Baker Jonathan Bethony is looking pensively into the giant mixer that’s activating, enlivening, and strengthening a batch of dough at Seylou Bakery & Mill, the new production facility and cafe officially opening Thursday, November 30, in Shaw.
“The dough is forming bonds,” says Bethony, who co-owns the bakery with his wife, Jessica Azeez. “We form the same kind of bonds as people. I want this to be a place that brings it all together and fosters community and conversations between farmers, bakers, and customers.”
Seylou is the first and only D.C. bakery to operate an in-house mill. Whereas most other bakeries get bulk deliveries of flour, Seylou gets bulging sacks of wheat berries and other whole grains from local farmers.
Bethony oversees the breadmaking, milling the grains, fermenting the starter, forming the breads, and baking them in an imported wood-fired oven. What emerges are intensely earthy loaves ingrained with Bethony’s essential passion and spirituality.
“My approach is not better or worse than other bakers’,” said Bethony, who left a prestigious position at Washington State University’s Bread Lab to open Seylou. “This is what I like to do.”
“He’s a genuine purist baker with talent and taste,” Furstenberg tells Eater. “By purist baker, I mean he wants to do things in the most elemental way. He wants to buy grain in its berry form and mill it himself. He wants to bake it in a wood-fired stone oven and he wants it to be all whole-grain. He wants to recreate the most traditional kind of leavened bread and do it perfectly.”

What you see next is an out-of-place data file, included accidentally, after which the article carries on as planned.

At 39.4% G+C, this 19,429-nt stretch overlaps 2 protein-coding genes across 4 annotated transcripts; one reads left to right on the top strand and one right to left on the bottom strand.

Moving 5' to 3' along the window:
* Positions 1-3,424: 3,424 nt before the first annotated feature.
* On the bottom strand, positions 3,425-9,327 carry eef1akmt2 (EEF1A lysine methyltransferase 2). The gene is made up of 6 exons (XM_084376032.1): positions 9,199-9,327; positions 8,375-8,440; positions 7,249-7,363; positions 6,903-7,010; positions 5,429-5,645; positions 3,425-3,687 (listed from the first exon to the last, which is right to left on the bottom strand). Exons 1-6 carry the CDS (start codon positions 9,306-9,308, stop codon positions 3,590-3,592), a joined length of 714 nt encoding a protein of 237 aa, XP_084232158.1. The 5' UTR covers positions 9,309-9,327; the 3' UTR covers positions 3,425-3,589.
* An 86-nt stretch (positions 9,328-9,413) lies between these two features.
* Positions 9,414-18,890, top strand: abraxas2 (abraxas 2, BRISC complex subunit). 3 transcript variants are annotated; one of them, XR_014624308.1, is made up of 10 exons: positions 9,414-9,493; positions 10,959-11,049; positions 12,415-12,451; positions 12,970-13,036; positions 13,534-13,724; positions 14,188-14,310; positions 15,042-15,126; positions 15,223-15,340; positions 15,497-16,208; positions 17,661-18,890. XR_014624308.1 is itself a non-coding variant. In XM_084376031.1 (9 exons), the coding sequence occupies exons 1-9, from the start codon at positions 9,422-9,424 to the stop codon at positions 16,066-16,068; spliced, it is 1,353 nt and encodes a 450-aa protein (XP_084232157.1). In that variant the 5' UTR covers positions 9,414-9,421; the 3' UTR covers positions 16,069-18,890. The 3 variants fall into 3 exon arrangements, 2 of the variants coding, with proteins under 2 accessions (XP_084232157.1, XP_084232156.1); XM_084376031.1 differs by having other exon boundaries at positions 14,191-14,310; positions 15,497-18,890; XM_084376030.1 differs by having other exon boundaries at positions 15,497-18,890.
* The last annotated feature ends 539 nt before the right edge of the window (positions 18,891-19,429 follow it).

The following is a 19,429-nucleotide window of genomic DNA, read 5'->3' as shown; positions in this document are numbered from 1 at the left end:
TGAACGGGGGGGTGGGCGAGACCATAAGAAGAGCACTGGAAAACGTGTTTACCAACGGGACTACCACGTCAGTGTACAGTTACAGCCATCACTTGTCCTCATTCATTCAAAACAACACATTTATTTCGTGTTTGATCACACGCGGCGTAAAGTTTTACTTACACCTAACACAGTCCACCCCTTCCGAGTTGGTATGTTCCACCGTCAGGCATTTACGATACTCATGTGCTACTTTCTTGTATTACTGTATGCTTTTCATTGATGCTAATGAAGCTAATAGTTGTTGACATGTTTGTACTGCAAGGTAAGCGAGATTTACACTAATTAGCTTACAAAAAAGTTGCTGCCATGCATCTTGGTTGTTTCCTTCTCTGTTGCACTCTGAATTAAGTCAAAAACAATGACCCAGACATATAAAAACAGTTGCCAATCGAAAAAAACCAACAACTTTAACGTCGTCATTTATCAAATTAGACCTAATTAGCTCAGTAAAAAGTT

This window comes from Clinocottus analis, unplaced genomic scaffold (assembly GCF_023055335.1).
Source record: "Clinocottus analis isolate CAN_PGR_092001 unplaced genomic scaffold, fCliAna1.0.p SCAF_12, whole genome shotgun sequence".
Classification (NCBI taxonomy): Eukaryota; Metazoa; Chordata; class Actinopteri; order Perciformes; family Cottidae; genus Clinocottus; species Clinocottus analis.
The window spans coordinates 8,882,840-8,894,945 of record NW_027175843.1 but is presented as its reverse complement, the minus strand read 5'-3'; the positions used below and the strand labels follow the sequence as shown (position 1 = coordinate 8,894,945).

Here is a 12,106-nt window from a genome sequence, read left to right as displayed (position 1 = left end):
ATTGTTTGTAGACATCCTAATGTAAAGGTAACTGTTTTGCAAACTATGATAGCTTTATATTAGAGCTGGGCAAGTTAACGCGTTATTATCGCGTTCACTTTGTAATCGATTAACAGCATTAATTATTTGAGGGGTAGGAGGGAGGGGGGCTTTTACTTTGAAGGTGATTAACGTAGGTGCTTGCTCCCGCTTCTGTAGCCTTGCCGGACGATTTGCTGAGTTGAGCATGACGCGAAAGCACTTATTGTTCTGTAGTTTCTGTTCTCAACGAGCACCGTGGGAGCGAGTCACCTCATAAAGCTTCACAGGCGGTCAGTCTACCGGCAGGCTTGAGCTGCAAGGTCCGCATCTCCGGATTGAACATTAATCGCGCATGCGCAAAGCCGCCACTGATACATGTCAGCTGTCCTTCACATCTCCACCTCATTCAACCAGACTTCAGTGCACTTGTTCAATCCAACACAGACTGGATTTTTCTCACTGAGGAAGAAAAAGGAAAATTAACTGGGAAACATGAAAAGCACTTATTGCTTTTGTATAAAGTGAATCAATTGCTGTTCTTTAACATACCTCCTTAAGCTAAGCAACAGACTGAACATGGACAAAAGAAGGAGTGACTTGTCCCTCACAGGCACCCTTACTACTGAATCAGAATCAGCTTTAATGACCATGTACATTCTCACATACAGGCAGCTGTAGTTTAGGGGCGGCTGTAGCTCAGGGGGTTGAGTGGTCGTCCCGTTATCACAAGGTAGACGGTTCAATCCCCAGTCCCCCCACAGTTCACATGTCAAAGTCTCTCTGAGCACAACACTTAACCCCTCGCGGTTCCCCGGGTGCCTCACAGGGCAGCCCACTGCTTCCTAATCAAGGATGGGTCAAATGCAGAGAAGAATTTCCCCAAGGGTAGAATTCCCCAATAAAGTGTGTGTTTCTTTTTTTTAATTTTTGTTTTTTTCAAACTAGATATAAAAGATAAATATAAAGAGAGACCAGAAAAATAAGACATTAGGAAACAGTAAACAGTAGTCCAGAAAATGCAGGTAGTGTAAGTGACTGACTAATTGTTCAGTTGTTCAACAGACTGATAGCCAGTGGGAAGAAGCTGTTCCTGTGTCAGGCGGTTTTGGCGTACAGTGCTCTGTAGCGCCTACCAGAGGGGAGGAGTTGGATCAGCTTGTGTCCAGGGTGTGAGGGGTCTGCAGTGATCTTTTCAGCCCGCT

Furstenberg is most enthusiastic about Seylou’s potential to help increase the supply of and demand for local bakeries and quality bread. “From my point of view, what’s really wonderful about [Bethony] is that he is creating another neighborhood bakery in Washington, which for me is very gratifying.”
Making classics with whole-grain flour, Seylou pastry chef Charbel Abrache skillfully defies convention. Abrache’s whole-wheat croissant is as airy and supple as the white-flour standard. Millet canelé, sorghum brownies, and millet chocolate chip cookies are masterfully executed. The breads are vegan and some pastries are gluten-free.
Seylou is projected to operate on a limited schedule from 1 p.m to 4 p.m, Thursday, November 30, and Friday, December 1. It’s expected to assume normal weekend business hours (8 a.m. to 6 p.m.) beginning Saturday, December 2.
This doesn’t necessarily mean bread is available all day. On November 29 and earlier preview days, loaves sold out well before closing time. The bakery plans to add a pizza and salad special on Saturday nights beginning in January.
Status: Scheduled to open at 1 p.m. Thursday, November 30. 926 N Street NW, Suite A; website.